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Lee Westwood trying to rebuild confidence

Three years ago this week, Lee Westwood had a crisis of confidence. A first-round 77 in the Benson and Hedges International left him bemoaning not only that he was playing badly, but that he was having to play at all.

Funny game, golf. The following week the Worksop man went to Hamburg for the Deutsche Bank event, took on Tiger Woods head-to-head for the last two rounds, beat him and won the tournament.

He went on to win five more times in Europe alone, took the Order of Merit from Colin Montgomerie, who had won it the previous seven years, and won more than £2m during the course of the year.

But golf has a distinctly unfunny side. Since that magnificent season Westwood has done rather less than nothing. He went from No1 in Europe to No52 in 2001 and to 75th in 2002. His slide down the snake of the world rankings has been even more precipitous, from fourth to outside the top 200; from a man who was expected to contend strongly for major championships to a man who no longer qualifies to play in them.

In the words of his manager, Chubby Chandler, he "took his eye off the ball" when his son Sam was born at the start of 2001. He did not play or practise for months and when he came back and did not instantly play to his old level, he lost confidence.

It has been a long time in returning and Westwood would still not claim that he was back to his old commanding form. But last week, as a former champion, he was invited to play in the New Orleans event on the US Tour and before he got there, paid a visit to the coach David Leadbetter in Florida.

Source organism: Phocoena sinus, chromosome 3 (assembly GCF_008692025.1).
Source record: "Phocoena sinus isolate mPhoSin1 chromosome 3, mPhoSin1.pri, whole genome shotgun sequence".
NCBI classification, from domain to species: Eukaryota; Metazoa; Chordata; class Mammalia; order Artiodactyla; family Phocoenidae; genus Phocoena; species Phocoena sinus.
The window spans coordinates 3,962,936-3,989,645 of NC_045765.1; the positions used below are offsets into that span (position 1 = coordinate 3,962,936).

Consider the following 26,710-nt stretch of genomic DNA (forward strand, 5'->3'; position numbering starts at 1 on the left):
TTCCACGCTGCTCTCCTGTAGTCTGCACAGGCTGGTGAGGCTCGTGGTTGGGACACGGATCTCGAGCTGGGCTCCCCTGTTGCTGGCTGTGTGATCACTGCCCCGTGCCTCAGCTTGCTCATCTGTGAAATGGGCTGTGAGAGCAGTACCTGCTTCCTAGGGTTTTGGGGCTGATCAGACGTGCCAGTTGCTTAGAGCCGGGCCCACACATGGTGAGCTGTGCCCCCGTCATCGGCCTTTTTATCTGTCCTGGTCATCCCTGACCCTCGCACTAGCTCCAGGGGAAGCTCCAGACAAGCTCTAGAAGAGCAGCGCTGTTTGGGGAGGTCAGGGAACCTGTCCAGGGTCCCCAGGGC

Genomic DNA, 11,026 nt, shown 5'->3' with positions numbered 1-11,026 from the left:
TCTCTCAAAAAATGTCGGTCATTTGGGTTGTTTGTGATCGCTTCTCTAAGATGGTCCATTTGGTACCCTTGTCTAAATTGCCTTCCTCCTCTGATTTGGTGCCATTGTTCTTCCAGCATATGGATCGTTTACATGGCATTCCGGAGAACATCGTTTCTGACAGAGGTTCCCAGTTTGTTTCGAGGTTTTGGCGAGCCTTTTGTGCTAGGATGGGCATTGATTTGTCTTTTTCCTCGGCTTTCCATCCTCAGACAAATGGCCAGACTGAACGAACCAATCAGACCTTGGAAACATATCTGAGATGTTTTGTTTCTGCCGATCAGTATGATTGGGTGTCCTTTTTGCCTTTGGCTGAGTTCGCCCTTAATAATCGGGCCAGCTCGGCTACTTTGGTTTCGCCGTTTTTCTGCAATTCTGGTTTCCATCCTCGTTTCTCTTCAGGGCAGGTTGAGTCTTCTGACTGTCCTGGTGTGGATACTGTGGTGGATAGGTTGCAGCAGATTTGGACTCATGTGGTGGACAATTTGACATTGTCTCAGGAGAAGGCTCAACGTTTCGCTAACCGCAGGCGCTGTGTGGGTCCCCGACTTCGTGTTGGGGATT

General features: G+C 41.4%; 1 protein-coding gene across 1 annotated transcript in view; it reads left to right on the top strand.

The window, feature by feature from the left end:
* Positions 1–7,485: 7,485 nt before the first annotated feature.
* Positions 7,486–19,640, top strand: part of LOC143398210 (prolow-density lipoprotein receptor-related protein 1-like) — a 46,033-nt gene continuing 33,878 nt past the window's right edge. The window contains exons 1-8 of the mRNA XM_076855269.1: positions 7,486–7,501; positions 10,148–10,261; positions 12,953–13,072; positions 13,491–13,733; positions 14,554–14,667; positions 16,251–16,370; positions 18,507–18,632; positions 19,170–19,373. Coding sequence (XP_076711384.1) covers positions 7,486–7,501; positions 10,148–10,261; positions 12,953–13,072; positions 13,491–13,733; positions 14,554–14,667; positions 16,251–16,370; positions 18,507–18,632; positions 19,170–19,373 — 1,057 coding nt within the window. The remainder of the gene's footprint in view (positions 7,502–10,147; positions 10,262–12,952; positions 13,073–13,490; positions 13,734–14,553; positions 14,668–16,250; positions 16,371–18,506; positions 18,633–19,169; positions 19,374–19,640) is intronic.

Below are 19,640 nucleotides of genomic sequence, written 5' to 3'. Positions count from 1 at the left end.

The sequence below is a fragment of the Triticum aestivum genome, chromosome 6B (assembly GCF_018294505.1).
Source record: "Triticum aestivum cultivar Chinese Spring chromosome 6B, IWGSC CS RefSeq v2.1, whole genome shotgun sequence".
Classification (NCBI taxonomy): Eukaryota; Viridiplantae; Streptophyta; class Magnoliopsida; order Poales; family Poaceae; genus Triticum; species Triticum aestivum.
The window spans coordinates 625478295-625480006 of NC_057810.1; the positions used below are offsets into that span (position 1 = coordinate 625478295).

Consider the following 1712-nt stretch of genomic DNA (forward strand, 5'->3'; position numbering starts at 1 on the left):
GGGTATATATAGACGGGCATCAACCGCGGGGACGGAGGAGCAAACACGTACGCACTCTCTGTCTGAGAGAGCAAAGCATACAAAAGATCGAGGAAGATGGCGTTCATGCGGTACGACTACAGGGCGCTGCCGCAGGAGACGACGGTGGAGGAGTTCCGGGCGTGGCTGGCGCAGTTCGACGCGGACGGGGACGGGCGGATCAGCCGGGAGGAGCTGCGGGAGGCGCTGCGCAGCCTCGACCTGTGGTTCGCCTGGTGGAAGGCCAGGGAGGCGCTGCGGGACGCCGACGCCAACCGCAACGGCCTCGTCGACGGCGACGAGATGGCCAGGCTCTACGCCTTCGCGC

"I felt that I had all the pieces of the engine," he said yesterday, "but no oil. He provided the oil. I may have only finished 37th but from tee to green I was excellent, probably in the top 10 in the field. My putting was less than average, though. Not that that's surprising. I've been working so hard on my long game I haven't hit many putts."

Last night, on the putting green at The Belfry, he was trying to put that right. He was using a 43in belly putter and holing a succession of 10-footers. "I haven't had the balls to take it on the course, yet," he said, "but it'll be in the bag for today's pro-am."

Could that be the missing link? If it is, then Europe can watch out this week - and also Woods, next.


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